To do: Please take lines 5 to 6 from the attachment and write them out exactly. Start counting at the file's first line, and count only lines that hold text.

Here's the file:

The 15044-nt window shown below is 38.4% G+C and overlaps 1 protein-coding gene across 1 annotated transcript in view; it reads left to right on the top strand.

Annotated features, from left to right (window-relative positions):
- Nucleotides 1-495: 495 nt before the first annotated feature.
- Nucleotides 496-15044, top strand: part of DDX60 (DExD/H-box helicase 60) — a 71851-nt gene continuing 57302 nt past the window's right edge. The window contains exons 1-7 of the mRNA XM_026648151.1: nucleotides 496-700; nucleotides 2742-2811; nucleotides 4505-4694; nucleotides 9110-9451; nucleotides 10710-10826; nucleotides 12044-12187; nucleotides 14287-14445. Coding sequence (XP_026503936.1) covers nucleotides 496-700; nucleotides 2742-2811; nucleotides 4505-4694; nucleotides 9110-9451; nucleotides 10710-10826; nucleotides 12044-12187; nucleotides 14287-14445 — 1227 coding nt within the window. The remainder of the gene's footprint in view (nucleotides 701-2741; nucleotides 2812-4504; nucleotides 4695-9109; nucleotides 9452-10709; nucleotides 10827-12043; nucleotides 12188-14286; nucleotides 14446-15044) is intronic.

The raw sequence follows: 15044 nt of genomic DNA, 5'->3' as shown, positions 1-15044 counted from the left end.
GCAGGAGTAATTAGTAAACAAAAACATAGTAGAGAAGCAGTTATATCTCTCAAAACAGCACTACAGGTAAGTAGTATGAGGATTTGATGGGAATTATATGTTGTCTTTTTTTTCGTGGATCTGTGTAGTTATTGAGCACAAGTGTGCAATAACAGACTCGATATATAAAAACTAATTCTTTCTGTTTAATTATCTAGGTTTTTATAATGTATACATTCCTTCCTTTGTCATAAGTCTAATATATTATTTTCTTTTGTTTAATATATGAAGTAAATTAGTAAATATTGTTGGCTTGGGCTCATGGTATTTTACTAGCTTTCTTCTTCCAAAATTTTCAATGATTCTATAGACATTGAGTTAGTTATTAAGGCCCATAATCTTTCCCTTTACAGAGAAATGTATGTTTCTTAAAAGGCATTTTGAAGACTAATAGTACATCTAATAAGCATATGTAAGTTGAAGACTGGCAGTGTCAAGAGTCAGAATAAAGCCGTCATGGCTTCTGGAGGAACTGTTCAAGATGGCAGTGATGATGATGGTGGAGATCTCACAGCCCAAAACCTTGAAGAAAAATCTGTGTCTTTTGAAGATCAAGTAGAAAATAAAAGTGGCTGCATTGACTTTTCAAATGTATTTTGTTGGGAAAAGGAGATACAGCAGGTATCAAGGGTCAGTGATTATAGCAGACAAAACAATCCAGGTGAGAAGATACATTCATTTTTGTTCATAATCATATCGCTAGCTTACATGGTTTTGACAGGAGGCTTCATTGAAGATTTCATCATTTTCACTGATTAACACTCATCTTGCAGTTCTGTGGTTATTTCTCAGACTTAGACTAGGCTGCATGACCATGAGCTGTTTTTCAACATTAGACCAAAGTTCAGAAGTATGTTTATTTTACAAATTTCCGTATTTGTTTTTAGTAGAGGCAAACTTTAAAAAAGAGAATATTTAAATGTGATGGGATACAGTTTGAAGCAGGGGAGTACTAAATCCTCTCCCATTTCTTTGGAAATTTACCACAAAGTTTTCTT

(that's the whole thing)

The raw sequence follows: 15044 nt of genomic DNA, 5'->3' as shown, positions 1-15044 counted from the left end.
GCAGGAGTAATTAGTAAACAAAAACATAGTAGAGAAGCAGTTATATCTCTCAAAACAGCACTACAGGTAAGTAGTATGAGGATTTGATGGGAATTATATGTTGTCTTTTTTTTCGTGGATCTGTGTAGTTATTGAGCACAAGTGTGCAATAACAGACTCGATATATAAAAACTAATTCTTTCTGTTTAATTATCTAGGTTTTTATAATGTATACATTCCTTCCTTTGTCATAAGTCTAATATATTATTTTCTTTTGTTTAATATATGAAGTAAATTAGTAAATATTGTTGGCTTGGGCTCATGGTATTTTACTAGCTTTCTTCTTCCAAAATTTTCAATGATTCTATAGACATTGAGTTAGTTATTAAGGCCCATAATCTTTCCCTTTACAGAGAAATGTATGTTTCTTAAAAGGCATTTTGAAGACTAATAGTACATCTAATAAGCATATGTAAGTTGAAGACTGGCAGTGTCAAGAGTCAGAATAAAGCCGTCATGGCTTCTGGAGGAACTGTTCAAGATGGCAGTGATGATGATGGTGGAGATCTCACAGCCCAAAACCTTGAAGAAAAATCTGTGTCTTTTGAAGATCAAGTAGAAAATAAAAGTGGCTGCATTGACTTTTCAAATGTATTTTGTTGGGAAAAGGAGATACAGCAGGTATCAAGGGTCAGTGATTATAGCAGACAAAACAATCCAGGTGAGAAGATACATTCATTTTTGTTCATAATCATATCGCTAGCTTACATGGTTTTGACAGGAGGCTTCATTGAAGATTTCATCATTTTCACTGATTAACACTCATCTTGCAGTTCTGTGGTTATTTCTCAGACTTAGACTAGGCTGCATGACCATGAGCTGTTTTTCAACATTAGACCAAAGTTCAGAAGTATGTTTATTTTACAAATTTCCGTATTTGTTTTTAGTAGAGGCAAACTTTAAAAAAGAGAATATTTAAATGTGATGGGATACAGTTTGAAGCAGGGGAGTACTAAATCCTCTCCCATTTCTTTGGAAATTTACCACAAAGTTTTCTT